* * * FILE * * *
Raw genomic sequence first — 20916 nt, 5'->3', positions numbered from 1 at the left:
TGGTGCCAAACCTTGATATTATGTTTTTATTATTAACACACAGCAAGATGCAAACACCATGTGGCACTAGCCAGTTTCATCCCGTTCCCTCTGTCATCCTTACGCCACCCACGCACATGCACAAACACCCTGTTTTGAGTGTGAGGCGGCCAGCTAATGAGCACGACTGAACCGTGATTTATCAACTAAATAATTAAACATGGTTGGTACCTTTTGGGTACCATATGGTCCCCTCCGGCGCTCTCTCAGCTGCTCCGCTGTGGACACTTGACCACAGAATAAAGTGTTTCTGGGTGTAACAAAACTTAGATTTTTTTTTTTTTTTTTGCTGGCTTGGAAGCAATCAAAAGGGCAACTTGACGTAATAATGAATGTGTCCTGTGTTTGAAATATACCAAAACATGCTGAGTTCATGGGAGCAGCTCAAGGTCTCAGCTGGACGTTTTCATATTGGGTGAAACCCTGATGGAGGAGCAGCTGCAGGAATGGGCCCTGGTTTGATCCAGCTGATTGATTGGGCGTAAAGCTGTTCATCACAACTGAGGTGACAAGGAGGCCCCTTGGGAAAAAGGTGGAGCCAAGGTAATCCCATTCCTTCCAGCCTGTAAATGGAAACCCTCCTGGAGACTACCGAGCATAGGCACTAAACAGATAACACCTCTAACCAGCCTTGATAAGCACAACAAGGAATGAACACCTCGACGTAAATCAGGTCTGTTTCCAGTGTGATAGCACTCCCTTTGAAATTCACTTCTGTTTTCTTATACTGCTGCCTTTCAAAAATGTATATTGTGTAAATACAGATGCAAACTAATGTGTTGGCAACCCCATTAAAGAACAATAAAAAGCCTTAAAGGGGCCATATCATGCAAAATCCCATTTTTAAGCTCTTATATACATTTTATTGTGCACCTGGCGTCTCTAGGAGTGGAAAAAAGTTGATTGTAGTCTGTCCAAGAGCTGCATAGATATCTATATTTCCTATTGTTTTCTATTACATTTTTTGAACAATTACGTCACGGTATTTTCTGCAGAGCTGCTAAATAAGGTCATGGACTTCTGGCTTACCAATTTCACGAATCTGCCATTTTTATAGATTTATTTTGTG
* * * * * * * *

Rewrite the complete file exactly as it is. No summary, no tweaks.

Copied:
Raw genomic sequence first — 20916 nt, 5'->3', positions numbered from 1 at the left:
TGGTGCCAAACCTTGATATTATGTTTTTATTATTAACACACAGCAAGATGCAAACACCATGTGGCACTAGCCAGTTTCATCCCGTTCCCTCTGTCATCCTTACGCCACCCACGCACATGCACAAACACCCTGTTTTGAGTGTGAGGCGGCCAGCTAATGAGCACGACTGAACCGTGATTTATCAACTAAATAATTAAACATGGTTGGTACCTTTTGGGTACCATATGGTCCCCTCCGGCGCTCTCTCAGCTGCTCCGCTGTGGACACTTGACCACAGAATAAAGTGTTTCTGGGTGTAACAAAACTTAGATTTTTTTTTTTTTTTTTGCTGGCTTGGAAGCAATCAAAAGGGCAACTTGACGTAATAATGAATGTGTCCTGTGTTTGAAATATACCAAAACATGCTGAGTTCATGGGAGCAGCTCAAGGTCTCAGCTGGACGTTTTCATATTGGGTGAAACCCTGATGGAGGAGCAGCTGCAGGAATGGGCCCTGGTTTGATCCAGCTGATTGATTGGGCGTAAAGCTGTTCATCACAACTGAGGTGACAAGGAGGCCCCTTGGGAAAAAGGTGGAGCCAAGGTAATCCCATTCCTTCCAGCCTGTAAATGGAAACCCTCCTGGAGACTACCGAGCATAGGCACTAAACAGATAACACCTCTAACCAGCCTTGATAAGCACAACAAGGAATGAACACCTCGACGTAAATCAGGTCTGTTTCCAGTGTGATAGCACTCCCTTTGAAATTCACTTCTGTTTTCTTATACTGCTGCCTTTCAAAAATGTATATTGTGTAAATACAGATGCAAACTAATGTGTTGGCAACCCCATTAAAGAACAATAAAAAGCCTTAAAGGGGCCATATCATGCAAAATCCCATTTTTAAGCTCTTATATACATTTTATTGTGCACCTGGCGTCTCTAGGAGTGGAAAAAAGTTGATTGTAGTCTGTCCAAGAGCTGCATAGATATCTATATTTCCTATTGTTTTCTATTACATTTTTTGAACAATTACGTCACGGTATTTTCTGCAGAGCTGCTAAATAAGGTCATGGACTTCTGGCTTACCAATTTCACGAATCTGCCATTTTTATAGATTTATTTTGTG